Another mutation of the COVID-19 virus has been detected in at least eight states plus Washington, D.C. as of Tuesday, but officials have not yet indicated concern about a potential spike in cases due to the variant.
Formally known as AY.4.2, the strain is a “sub-lineage” of the highly transmissible delta variant of SARS-CoV-2, the strain that makes up the vast majority of cases in the United States. Subvariant AY.4.2 was detected in the U.K in September; a report issued by U.K. officials in late October said the variant made up 6% of all analyzed COVID-19 cases in the country and is “on an increasing trajectory.”
Since the AY.4.2 variant was first identified, Washington, D.C., Rhode Island, Nevada, Maryland, North Carolina, Massachusetts, Washington and Florida have each reported one COVID-19 case from the AY.4.2 lineage, while California has identified AY.4.2 in two of its sequenced COVID-19 cases.
White House officials in late October said they had not yet seen “recent increased frequency or clustering” of the AY.4.2 variant, which is also sometimes referred to as "delta-plus".
“Over the past nine months, as we have previously reported, we have ramped up our sequencing capabilities in partnership with local public health and academic institutions,” Dr. Rochelle Walensky, director of the U.S. Centers for Disease Control and Prevention, said at a White House briefing on Oct. 20. “We particularly monitor for sub-lineages that could impact therapeutics, such as monoclonal antibodies and vaccines.”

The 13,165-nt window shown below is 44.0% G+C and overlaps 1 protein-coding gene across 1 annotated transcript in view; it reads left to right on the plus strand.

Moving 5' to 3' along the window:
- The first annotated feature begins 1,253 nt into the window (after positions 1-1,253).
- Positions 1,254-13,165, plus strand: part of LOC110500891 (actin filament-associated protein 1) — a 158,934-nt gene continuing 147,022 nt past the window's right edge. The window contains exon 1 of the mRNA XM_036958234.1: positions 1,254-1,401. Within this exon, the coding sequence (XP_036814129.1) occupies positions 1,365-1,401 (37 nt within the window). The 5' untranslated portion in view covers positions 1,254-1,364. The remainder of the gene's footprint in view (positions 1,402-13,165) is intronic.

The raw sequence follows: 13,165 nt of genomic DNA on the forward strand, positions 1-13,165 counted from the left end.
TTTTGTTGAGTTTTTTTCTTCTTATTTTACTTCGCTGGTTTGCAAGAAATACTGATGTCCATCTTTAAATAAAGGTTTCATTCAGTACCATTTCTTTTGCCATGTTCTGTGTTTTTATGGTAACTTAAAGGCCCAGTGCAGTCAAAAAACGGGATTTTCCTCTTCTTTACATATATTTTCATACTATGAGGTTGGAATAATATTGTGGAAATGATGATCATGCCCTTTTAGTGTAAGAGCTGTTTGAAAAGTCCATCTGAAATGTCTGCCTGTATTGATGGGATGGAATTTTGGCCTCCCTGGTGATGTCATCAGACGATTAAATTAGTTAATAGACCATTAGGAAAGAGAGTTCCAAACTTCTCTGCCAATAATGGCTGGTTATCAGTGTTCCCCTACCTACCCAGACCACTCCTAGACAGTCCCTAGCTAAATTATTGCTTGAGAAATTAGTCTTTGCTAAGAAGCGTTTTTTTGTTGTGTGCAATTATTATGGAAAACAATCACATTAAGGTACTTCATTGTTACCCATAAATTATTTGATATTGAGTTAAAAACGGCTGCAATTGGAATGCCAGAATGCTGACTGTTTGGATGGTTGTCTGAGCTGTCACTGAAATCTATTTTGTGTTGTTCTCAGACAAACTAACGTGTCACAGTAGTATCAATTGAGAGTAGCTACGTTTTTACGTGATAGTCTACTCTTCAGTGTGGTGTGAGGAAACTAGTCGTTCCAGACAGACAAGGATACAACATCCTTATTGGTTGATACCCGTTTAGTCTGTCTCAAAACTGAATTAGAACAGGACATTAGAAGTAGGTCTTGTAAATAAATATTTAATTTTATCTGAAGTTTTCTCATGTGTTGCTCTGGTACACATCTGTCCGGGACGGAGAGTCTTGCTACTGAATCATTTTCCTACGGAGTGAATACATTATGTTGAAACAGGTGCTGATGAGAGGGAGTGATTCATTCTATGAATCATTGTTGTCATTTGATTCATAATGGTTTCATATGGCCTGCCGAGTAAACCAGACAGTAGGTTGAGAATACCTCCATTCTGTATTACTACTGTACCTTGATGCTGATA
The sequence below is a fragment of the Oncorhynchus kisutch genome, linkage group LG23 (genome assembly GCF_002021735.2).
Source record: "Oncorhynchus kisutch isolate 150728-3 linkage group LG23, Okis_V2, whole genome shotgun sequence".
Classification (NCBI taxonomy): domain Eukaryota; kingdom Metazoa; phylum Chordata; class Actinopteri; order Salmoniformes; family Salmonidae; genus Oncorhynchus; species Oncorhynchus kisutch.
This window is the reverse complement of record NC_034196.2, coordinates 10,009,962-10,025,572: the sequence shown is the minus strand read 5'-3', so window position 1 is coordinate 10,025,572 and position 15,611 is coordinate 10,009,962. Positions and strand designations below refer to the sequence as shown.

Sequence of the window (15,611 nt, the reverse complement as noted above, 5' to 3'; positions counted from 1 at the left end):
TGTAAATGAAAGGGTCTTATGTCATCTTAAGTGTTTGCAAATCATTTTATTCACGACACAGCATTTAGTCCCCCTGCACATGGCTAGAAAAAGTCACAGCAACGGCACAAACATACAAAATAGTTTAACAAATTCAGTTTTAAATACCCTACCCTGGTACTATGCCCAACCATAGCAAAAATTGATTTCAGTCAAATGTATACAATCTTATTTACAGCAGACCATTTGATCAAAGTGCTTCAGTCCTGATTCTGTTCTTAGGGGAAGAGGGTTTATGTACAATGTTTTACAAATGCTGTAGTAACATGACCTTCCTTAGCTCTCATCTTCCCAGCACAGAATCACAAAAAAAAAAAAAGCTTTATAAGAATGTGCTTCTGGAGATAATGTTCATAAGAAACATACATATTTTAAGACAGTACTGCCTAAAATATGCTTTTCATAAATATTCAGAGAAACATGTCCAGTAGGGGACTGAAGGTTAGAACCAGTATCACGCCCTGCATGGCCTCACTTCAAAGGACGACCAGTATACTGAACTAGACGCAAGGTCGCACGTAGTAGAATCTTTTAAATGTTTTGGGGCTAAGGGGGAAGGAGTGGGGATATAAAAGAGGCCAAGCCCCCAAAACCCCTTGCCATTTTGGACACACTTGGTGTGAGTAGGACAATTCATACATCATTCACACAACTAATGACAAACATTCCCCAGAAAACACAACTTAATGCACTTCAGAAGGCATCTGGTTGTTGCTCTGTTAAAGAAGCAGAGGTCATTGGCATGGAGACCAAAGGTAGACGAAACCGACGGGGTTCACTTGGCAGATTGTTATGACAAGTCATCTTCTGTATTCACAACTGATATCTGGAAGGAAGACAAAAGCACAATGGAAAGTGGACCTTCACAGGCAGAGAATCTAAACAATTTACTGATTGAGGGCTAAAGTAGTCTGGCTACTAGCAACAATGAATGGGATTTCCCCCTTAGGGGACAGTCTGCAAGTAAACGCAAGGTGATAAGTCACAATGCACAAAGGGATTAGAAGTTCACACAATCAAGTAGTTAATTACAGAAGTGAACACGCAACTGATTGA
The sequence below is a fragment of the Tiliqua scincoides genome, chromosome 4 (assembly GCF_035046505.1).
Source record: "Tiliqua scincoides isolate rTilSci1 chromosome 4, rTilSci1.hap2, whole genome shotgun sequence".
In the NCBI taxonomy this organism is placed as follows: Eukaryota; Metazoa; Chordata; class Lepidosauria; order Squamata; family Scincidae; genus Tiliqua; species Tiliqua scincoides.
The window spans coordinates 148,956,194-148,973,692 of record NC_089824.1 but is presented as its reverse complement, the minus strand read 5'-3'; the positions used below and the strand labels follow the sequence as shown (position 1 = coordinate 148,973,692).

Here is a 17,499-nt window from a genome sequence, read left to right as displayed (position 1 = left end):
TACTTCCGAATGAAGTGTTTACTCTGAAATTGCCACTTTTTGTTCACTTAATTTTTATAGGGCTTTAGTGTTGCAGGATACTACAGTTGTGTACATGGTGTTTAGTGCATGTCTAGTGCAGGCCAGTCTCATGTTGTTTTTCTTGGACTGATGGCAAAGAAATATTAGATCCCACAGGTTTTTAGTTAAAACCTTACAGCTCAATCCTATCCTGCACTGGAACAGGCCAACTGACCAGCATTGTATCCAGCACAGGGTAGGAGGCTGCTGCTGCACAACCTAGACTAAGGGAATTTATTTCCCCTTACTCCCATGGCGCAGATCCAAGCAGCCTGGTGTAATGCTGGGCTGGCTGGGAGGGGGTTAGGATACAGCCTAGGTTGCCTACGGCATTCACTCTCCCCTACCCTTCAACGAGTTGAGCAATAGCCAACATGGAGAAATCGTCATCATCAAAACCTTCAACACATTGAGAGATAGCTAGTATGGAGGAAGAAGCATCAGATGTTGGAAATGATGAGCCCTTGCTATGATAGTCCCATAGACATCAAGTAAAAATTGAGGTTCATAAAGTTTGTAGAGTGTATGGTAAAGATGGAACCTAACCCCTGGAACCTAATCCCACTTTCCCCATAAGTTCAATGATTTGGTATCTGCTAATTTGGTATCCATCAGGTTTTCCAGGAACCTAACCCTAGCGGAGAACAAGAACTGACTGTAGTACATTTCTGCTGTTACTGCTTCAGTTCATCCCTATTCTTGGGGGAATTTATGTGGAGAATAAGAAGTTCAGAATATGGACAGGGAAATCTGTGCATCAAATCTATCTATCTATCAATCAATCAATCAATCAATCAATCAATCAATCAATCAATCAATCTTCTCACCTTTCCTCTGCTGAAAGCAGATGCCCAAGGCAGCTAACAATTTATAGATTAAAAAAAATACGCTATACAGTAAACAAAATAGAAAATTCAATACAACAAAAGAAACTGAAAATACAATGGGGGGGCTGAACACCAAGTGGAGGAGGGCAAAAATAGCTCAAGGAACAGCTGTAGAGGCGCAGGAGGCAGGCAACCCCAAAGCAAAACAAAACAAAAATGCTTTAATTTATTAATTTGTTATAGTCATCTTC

“At this time, there is no evidence that the sub-lineage AY.4.2 impacts the effectiveness of our current vaccines or therapeutics,” she added.
The AY.4.2 sub-variant has two mutations in the spike protein, which helps the coronavirus invade the body’s cells. These changes have also been seen in other versions of the virus since the pandemic started, but experts say such variants have yet to significantly contribute to the global spread of the disease.
The delta variant remains “by far the most dominant variant in terms of global circulation” said Maria Van Kerkhove, the World Health Organization’s technical lead on COVID-19, at a public session this week.
“Delta is dominant, but delta is evolving,” she said, adding that the more the virus circulates, the greater chances it has to mutate.
The U.N. health agency is currently tracking 20 variations of the delta variant. The AY.4.2 is “one to watch because we have to continuously keep an eye on how this virus is changing,” said Van Kerkhove.
Less than 27,000 cases of the AY.4.2 lineage have been identified worldwide, representing a cumulative prevalence of 1% of the globe’s overall cases since May 2021. Cases of AY.4.2 are currently most prevalent in Europe.
Spectrum News has reached out to the CDC for comment.
The Associated Press contributed to this report.